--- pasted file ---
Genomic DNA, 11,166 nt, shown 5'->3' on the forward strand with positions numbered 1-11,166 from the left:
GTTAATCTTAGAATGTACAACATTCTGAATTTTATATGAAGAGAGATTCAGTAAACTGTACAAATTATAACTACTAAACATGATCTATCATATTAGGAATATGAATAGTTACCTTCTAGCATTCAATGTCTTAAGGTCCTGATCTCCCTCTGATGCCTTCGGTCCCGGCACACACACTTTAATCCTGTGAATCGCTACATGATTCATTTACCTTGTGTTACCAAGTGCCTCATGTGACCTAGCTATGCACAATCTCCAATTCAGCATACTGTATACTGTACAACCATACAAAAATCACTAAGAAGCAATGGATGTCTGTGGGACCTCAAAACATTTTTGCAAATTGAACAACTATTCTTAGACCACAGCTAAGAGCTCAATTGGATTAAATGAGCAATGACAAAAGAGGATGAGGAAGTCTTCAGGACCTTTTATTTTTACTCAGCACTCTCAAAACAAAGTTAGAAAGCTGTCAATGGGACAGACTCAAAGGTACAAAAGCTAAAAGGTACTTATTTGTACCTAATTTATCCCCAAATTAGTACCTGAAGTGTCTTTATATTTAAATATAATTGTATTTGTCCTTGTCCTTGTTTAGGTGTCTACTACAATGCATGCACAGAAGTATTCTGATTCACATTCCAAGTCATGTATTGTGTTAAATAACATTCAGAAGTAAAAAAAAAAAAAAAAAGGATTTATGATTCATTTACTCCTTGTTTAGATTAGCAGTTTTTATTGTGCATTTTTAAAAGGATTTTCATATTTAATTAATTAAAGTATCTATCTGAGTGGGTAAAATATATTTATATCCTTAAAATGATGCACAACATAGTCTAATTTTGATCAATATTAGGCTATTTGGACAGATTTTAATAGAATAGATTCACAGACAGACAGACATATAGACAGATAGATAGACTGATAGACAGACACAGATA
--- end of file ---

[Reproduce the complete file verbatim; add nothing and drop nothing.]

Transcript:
Genomic DNA, 11,166 nt, shown 5'->3' on the forward strand with positions numbered 1-11,166 from the left:
GTTAATCTTAGAATGTACAACATTCTGAATTTTATATGAAGAGAGATTCAGTAAACTGTACAAATTATAACTACTAAACATGATCTATCATATTAGGAATATGAATAGTTACCTTCTAGCATTCAATGTCTTAAGGTCCTGATCTCCCTCTGATGCCTTCGGTCCCGGCACACACACTTTAATCCTGTGAATCGCTACATGATTCATTTACCTTGTGTTACCAAGTGCCTCATGTGACCTAGCTATGCACAATCTCCAATTCAGCATACTGTATACTGTACAACCATACAAAAATCACTAAGAAGCAATGGATGTCTGTGGGACCTCAAAACATTTTTGCAAATTGAACAACTATTCTTAGACCACAGCTAAGAGCTCAATTGGATTAAATGAGCAATGACAAAAGAGGATGAGGAAGTCTTCAGGACCTTTTATTTTTACTCAGCACTCTCAAAACAAAGTTAGAAAGCTGTCAATGGGACAGACTCAAAGGTACAAAAGCTAAAAGGTACTTATTTGTACCTAATTTATCCCCAAATTAGTACCTGAAGTGTCTTTATATTTAAATATAATTGTATTTGTCCTTGTCCTTGTTTAGGTGTCTACTACAATGCATGCACAGAAGTATTCTGATTCACATTCCAAGTCATGTATTGTGTTAAATAACATTCAGAAGTAAAAAAAAAAAAAAAAAGGATTTATGATTCATTTACTCCTTGTTTAGATTAGCAGTTTTTATTGTGCATTTTTAAAAGGATTTTCATATTTAATTAATTAAAGTATCTATCTGAGTGGGTAAAATATATTTATATCCTTAAAATGATGCACAACATAGTCTAATTTTGATCAATATTAGGCTATTTGGACAGATTTTAATAGAATAGATTCACAGACAGACAGACATATAGACAGATAGATAGACTGATAGACAGACACAGATA